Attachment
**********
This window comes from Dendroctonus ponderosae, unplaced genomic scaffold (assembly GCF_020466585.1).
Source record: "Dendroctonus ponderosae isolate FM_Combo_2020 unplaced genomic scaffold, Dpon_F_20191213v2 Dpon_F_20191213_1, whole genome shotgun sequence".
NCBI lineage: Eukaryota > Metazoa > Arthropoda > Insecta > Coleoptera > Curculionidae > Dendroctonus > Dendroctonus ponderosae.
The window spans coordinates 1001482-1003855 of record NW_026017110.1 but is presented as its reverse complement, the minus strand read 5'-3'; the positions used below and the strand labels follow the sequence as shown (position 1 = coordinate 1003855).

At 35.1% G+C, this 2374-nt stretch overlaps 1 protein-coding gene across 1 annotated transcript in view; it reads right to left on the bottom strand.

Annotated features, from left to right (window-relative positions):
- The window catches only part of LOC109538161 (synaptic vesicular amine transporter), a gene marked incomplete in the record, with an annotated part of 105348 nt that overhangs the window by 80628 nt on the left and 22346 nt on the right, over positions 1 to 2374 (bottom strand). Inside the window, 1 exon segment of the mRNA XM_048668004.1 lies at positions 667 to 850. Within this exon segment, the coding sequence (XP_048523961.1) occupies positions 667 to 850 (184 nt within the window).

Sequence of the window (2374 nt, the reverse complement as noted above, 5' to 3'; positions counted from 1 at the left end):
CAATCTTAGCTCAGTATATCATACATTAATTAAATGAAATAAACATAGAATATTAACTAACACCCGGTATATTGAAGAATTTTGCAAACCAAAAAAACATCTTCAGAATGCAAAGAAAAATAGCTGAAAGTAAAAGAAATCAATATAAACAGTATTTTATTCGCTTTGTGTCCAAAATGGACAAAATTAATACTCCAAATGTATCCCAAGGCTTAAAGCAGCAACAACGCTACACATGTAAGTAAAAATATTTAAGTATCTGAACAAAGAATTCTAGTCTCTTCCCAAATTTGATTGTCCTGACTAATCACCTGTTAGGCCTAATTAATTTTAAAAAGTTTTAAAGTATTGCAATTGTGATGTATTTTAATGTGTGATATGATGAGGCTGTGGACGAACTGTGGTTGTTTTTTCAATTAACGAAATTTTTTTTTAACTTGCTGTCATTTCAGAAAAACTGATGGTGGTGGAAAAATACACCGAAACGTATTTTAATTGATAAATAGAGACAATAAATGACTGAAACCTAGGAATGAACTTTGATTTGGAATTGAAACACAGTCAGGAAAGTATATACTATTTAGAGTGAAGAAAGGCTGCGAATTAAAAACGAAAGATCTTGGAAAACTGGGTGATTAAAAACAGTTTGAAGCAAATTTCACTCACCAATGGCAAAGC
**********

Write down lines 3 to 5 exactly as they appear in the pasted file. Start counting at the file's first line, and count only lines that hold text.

NCBI lineage: Eukaryota > Metazoa > Arthropoda > Insecta > Coleoptera > Curculionidae > Dendroctonus > Dendroctonus ponderosae.
The window spans coordinates 1001482-1003855 of record NW_026017110.1 but is presented as its reverse complement, the minus strand read 5'-3'; the positions used below and the strand labels follow the sequence as shown (position 1 = coordinate 1003855).

At 35.1% G+C, this 2374-nt stretch overlaps 1 protein-coding gene across 1 annotated transcript in view; it reads right to left on the bottom strand.